currently in Austin

the show

Proactive Tree Care

air date: September 16, 2017

How can we help our troubled trees or avoid problems? Consulting arborist April Rose takes us from the ground up for made-in-the-shade tips to nurture your trees. Daphne identifies fungal leaf spot on native Texas ash trees and explains what to do. Plant of the Week is native American beautyberry, beloved as an understory tree in shade that feeds pollinators and birds. In Lytton Springs, creative recycling designers Alicia and Joe Thornton turn yesterday’s trash into today’s treasures. Casie Luong joins Trisha Shirey to make refreshing spring rolls with tips from her Vietnamese-born parents and Trisha’s fresh harvests. Get their recipe!


Episode Segments

On Tour

Starting Over Creative: Alicia and Joe Thornton

When Alicia and Joe Thornton bought land in Lytton Springs, they restored the grounds and pond for wildlife. While building charming spaces, chicken coop and vignettes from scavenged finds, they started a new business, ArtisansbyDesignTX.  From reclaimed and salvaged materials, they craft beautiful custom-designed furniture and artwork. Their motto: “Saving the Planet One Board at a Time.” They also became a refuge for abandoned ducks, geese, chickens, dogs and cats.

Watch more "On Tour" videos on YouTube →

Question of the Week

What are these spots on native Texas ash leaves?

Thank you to Shannon Viscardi for this great question about spots on her Texas ash tree. We consulted Dr. Kevin Ong, Extension plant pathologist and director of the Texas Plant Disease Diagnostic Lab, for this one, and he reminded us that disease development is always reliant upon environmental conditions.

When weather is rainier and/or cooler than “normal,” diseases take advantage of the situation. And when spring arrives earlier or later than normal, this also contributes to disease development, with some, perhaps normally less common, diseases becoming more prevalent due to abnormal weather patterns.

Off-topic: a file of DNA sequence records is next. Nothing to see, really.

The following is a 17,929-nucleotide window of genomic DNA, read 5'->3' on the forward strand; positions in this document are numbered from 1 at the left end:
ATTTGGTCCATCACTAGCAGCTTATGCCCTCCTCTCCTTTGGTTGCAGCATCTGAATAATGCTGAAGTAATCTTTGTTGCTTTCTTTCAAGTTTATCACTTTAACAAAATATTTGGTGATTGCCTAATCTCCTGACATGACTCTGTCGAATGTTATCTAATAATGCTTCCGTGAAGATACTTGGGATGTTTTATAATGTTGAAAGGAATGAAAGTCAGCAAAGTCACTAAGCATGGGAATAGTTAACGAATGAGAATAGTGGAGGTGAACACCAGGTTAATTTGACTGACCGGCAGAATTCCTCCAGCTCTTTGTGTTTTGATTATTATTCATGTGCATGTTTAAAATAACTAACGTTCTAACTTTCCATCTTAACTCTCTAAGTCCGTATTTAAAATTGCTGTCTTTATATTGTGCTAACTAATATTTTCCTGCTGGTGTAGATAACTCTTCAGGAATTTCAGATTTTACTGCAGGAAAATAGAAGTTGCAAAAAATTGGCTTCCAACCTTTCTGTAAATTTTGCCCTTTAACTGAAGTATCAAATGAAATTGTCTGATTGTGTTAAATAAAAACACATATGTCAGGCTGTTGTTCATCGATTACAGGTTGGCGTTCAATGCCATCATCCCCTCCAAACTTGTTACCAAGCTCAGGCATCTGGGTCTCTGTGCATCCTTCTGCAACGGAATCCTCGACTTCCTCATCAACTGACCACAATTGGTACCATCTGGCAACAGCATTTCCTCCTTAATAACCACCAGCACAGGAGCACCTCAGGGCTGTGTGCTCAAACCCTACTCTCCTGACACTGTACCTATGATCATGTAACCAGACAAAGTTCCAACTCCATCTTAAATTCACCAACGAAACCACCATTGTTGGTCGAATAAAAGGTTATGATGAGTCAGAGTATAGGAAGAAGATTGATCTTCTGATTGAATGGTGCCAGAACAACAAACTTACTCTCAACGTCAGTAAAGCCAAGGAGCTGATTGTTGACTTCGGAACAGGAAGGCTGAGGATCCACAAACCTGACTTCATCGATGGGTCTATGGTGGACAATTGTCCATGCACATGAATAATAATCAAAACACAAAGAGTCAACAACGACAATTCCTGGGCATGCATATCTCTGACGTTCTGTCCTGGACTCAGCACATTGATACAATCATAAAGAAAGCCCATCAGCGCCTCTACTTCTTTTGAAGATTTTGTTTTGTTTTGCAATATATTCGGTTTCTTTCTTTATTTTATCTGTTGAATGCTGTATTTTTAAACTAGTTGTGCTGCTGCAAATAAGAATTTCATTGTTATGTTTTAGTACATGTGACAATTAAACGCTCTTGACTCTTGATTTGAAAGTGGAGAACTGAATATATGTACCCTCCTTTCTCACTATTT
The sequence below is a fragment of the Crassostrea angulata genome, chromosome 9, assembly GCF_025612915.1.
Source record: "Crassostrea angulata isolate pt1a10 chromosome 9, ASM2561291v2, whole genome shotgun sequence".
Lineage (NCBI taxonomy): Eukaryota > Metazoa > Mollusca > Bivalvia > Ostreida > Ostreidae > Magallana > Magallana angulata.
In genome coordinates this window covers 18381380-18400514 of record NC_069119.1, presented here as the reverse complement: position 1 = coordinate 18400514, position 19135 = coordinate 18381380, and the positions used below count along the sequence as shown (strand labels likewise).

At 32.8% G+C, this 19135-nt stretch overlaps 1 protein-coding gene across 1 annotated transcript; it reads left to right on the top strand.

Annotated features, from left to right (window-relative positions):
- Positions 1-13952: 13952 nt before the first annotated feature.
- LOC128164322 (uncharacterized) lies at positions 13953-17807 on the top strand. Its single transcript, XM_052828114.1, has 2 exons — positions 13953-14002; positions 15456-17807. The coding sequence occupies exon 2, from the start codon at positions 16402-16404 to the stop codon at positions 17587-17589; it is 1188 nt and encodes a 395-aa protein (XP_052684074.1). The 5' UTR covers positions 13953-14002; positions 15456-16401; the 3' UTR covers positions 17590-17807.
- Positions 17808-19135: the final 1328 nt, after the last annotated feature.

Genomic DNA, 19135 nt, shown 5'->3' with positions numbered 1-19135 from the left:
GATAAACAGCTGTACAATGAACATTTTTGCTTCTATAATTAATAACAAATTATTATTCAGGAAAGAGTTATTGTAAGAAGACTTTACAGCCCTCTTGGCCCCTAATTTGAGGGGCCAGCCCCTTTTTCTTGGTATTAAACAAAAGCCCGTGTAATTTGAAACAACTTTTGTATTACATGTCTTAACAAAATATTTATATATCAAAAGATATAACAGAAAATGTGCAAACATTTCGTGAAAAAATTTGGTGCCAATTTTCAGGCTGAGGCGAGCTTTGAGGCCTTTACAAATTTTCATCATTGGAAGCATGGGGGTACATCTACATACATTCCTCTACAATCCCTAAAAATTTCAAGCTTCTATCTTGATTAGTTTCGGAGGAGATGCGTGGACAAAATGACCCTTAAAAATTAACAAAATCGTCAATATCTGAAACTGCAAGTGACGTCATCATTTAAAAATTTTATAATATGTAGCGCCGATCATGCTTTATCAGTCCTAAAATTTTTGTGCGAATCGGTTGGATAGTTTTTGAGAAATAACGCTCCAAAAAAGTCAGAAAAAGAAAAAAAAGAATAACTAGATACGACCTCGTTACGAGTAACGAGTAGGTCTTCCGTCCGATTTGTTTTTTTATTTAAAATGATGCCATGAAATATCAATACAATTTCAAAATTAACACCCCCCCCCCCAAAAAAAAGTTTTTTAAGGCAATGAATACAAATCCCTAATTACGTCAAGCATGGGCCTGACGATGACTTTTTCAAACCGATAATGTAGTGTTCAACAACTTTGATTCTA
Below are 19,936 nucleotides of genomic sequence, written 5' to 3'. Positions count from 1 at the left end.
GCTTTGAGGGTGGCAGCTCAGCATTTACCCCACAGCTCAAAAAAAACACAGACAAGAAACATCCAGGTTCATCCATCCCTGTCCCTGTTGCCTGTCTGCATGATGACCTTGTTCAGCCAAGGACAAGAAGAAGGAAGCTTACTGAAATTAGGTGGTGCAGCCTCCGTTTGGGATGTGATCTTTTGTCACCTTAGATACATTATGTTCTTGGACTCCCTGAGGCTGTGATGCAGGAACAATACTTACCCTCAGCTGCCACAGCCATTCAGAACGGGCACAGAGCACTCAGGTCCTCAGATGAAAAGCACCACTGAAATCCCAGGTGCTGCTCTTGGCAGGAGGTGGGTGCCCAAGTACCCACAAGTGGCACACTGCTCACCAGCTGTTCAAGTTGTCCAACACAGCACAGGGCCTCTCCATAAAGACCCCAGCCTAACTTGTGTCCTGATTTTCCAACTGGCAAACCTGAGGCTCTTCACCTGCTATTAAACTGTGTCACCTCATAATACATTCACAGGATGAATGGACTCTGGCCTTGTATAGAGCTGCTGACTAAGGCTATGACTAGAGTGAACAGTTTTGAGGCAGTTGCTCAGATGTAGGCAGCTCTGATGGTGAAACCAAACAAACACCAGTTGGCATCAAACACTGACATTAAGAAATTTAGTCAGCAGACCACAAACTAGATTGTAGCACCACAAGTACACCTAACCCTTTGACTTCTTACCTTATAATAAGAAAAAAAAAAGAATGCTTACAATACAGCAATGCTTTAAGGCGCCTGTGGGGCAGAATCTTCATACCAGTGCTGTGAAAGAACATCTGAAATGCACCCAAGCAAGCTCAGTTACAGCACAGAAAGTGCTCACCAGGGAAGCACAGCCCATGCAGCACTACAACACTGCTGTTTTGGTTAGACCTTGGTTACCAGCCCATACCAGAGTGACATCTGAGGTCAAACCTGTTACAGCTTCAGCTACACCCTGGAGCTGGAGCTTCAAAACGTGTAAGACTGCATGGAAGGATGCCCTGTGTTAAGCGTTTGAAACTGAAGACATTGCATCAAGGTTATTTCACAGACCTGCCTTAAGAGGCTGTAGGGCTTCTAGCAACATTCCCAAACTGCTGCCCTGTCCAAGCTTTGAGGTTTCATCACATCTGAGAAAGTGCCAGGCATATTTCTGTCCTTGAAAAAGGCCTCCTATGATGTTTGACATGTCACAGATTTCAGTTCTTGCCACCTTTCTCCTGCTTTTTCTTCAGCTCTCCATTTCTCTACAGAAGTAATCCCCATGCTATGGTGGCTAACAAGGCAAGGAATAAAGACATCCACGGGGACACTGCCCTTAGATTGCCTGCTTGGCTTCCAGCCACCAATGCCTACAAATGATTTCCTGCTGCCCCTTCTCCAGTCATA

The weather also has an effect on our ability to treat for diseases, since many products should not be used once temperatures turn hot and the air becomes dry. And that is the case here.

The problem on this ash tree appears to be some sort of fungal leaf spot, so, while a fungicide would be in order, by the time Shannon noticed the problem, summer had settled into Central Texas in full force.

Also, fungal treatments for leaf issues are most effective when the leaves are developing, before their waxy cuticle develops. Once summer arrives, most plants take a break from growing, so no new, susceptible leaves are formed, thus, no need for treatment.

Another reason to avoid treatment in summer is that in our extreme heat products can easily burn and damage the plant. And so, our best recommendation is to let this problem run its course and see if it develops again next year, when you can get on top of the situation from the very start.

Watch more Question of the Week videos on YouTube →

Plant of the Week

American Beautyberry

American Beautyberry

Callicarpa Americana

Beautyberry does best in a partial shade location. In fall the arching branches load down with clusters of purple fruits. A white fruiting form is also available. This plant adds interest to shady areas of the landscape. Provide dependable moisture levels for best results. This is a low care plant that is seldom bothered by pests and diseases. Remember, fall is prime time for planting trees and shrubs!